Learning in Public: To What End? | Beth’s Blog

Learning in Public: To What End?

Guest Post

Flickr Photo by Justin Benttinen

Note from Beth: I’m hosting a small army of guest bloggers, grantmakers, who are attending the  GeoFunders National Conference taking place this week in Seattle.   The GEO community is united by a common drive to challenge the norm in pursuit of better results. GEO’s 2012 National Conference  shares a range of perspectives and new ideas for smarter grantmaking that leads to better results and presents opportunities for participants to learn from the wisdom and experience of their peers.     If you’re not attending and curious what funders are learning,  you’ll have an opportunity to read some of the ideas and questions being discussed right here on this blog.

Learning in Public – Guest post by Victoria Dunning

Learning in Public.  Sounds pretty awesome, right?  It involves creating a forum where wide and varied stakeholders can share and learn together in an open, transparent way.  And in this networked world where social change and social movements can be seeded overnight with a viral video on YouTube, such public collaboration on complex social issues can have multiple benefits.  It allows us to see and share our success and failures for ourselves and others to learn from and advance to the next level.  It allows us to get on the same page –  literally –  with the same set of data from which to base our assumptions, and to fill in our gaps in knowledge to make more informed decisions.  It takes transparency and accountability to a new level where there’s no hiding the facts, and if framed and accepted well, will not be limited to evaluative determinations of success or failure, but will be celebrated for the learning and opportunity for course-correction that it provides.

At the 2012 GEO conference, I learned about a Big Experiment for Learning in Public undertaken by the Packard Foundation, together with TCC Group and Beth Kanter.  I have to admit it sounded more than a little daunting for several reasons.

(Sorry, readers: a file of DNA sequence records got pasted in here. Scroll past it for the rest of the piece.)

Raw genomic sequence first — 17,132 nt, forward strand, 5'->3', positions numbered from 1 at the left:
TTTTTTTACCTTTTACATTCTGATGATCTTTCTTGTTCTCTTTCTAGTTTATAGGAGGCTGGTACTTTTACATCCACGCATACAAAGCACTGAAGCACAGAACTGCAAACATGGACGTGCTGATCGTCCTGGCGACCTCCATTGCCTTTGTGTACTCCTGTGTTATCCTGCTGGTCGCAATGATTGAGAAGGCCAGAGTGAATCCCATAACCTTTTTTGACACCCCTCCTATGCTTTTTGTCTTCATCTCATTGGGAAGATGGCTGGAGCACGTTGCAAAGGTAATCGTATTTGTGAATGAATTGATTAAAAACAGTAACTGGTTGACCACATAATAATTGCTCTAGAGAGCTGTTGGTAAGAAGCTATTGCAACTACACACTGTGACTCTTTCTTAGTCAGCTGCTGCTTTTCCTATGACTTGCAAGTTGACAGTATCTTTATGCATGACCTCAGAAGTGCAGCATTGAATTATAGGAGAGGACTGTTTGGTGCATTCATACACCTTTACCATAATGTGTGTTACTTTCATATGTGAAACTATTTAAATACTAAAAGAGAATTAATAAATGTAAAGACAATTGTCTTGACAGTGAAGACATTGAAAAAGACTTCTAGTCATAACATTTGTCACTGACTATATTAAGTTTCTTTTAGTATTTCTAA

First, the risk – standing there learning naked with everyone else.  I mean if we’re going to learn in public, it better be a collegial and supportive environment.  If learning in public means showing our vulnerabilities – be it less than primped up data sets or underperforming grant investments – then the risk of the ‘gotcha’ environment must be tempered down. Way down.

The time, money and effort also sounds overwhelming.  One of the takeaways from The Big Experiment was that a high level of effort and commitment was required by all stakeholders to make it work well.  That just made me want to run screaming back to my silo where I can get work down efficiently on my own with my computer and an intern or two.  When time and money are at a super-premium, all that extra commitment and dedication better be worth it.  The funny thing is that for those involved in the Big Experiment, it seems as if they liked working collaboratively, even if it was more time and more work, and it sounds like it was worth it.

And finally, the so what?  Learning for learning’s sake has high rewards every time.  But learning in public for what?  And why? And how?  And it turns out, those are pretty important questions.  Being clear on the desired outcomes for learning in public goes a long way towards its success. Defining the platforms – be it a wiki forum, open data sets for analysis, or a webinar – that provide the best pathways for learning to take place will make the process that much speedier and easier.  The who?  Many conference participants professed feeling more comfortable in a controlled public environment of limited stakeholder representation.  But yesterday’s session suggests the more open, public and wide the stakeholder platform, the better.  Throw open the doors – there’s learning going on!

At The Global Fund for Children, we’ve worked hard to establish a culture of measurement, monitoring and learning about our role as a grantmaker, about the tangible and intangible benefits of our grant investment model, and about understanding of the wicked social problems we are trying to mitigate.  Admittedly, much of our learning has been an internal process, sharing occasional snippets and highlights with our grantee partners and a wider range of stakeholders. This learning model has served us well, and above all it has been safe and comfortable.  But our world changing- it is more networked and more transparent, and the social change we wish to influence is more complex.  Collective and collaborative problem-solving can get us farther faster.  Throwing open the doors and making our learning public feels a little risky.  But where there is risk, there is great reward.

Victoria Dunning

Victoria Dunning is Vice President for Prorgams at The Global Fund for Children, where she thinks big about small grants to grassroots organizations serving the world’s smallest citizens.

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